History

Blue Quills Indian Residential School originated in Lac la Biche, AB. It was also known as the Sacred Heart Indian Residential School and later the Saddle Lake Boarding School. This school was operational in Lac la Biche between 1862 and 1898. The school was of Roman Catholic denomination and was under the jurisdiction of the Saddle Lake Indian Agency. In 1898, the school moved to Saddle Lake, AB from Lac la Biche, AB, it would move again to St. Paul, AB in 1931, where it was renamed St. Paul’s Boarding School. Blue Quills became the first Native-administered school in Canada in 1970.
Also known as Lac la Biche Boarding School, Blue Quill’s was open between 1862 and 1898 in Lac la Biche, Alberta. In 1898 it moved to Saddle Lake, Alberta and was renamed the Sacred Heart Indian Residential School, and later the Saddle Lake Boarding School. In 1931 it was moved to St. Paul, Alberta and renamed St. Paul’s Boarding School. This school was under Roman Catholic administration until 1970 when it became the first Native-administrated school in Canada. This school was under the jurisdiction of the Saddle Lake Indian Agency.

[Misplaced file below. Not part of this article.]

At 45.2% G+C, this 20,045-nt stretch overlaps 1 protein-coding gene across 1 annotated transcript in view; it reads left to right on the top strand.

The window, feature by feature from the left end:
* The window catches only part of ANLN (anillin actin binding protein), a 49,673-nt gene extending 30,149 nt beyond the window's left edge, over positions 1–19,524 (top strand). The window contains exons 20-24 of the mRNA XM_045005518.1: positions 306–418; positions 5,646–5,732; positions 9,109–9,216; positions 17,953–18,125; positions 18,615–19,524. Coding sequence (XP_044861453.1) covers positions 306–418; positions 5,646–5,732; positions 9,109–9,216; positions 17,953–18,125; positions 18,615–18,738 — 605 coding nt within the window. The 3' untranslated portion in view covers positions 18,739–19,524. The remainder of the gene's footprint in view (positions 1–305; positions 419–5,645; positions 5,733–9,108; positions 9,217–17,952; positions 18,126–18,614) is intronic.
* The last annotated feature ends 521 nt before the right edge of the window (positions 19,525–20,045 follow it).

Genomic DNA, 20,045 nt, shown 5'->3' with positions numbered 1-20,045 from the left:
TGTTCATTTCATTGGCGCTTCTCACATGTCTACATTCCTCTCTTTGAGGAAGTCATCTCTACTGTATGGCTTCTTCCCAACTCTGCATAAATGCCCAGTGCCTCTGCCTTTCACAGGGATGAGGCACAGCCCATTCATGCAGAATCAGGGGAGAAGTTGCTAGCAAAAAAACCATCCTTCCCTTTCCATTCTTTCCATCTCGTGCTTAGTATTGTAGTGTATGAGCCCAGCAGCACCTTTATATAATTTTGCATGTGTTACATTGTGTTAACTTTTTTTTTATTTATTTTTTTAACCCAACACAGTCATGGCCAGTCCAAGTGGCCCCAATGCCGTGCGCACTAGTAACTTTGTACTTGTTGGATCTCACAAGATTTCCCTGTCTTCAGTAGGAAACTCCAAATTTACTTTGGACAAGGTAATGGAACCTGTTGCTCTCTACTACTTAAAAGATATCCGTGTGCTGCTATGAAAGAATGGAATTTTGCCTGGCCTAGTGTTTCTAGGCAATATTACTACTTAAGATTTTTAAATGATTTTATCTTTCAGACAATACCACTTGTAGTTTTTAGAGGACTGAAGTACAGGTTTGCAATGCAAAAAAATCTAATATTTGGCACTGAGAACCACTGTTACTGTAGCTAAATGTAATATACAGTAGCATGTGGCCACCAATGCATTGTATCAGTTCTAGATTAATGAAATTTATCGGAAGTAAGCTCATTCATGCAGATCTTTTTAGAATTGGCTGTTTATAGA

http://eugenicsarchive.ca/database/documents/52691f1cdc1dc8b865000004
In the 1960s, a major confrontation took place at the Saddle Lake Reserve in Alberta. After several years of deteriorating conditions and administrative changes, parents protested the lack of transparency at the Blue Quills Indian School in 1969. In response, the government decided to close the school, convert the building into a residence, and enroll students in a public school five kilometres away in St. Paul, Alberta.[53] The TRC Report states:
Fearing their children would face racial discrimination in St. Paul, parents wished to see the school transferred to a private society that would operate it both as a school and a residence. The federal government had been open to such a transfer if the First Nations organization was structured as a provincial school division. The First Nations rejected this, saying that a transfer of First Nations education to the provincial authority was a violation of Treaty rights. (pg. 84)[53]
In the summer of 1970, members of the Saddle Lake community occupied the building and demanded the right to run it themselves. Their protests were successful and Blue Quills became the first Native-administered school in the country.[54] It continues to operate today as the Blue Quills First Nations College, a tribal college.
https://en.wikipedia.org/wiki/Canadian_Indian_residential_school_system
In 2015, the BlueQuills First Nations College officially became University nuhelot’įne thaiyots’į nistameyimâkanak Blue Quills under accreditation of the National Association of Higher of Indigenous Institutes of Higher Learning.
http://www.bluequills.ca/wp-content/uploads/2012/02/BQ-30th-Anniversary-Book.pdf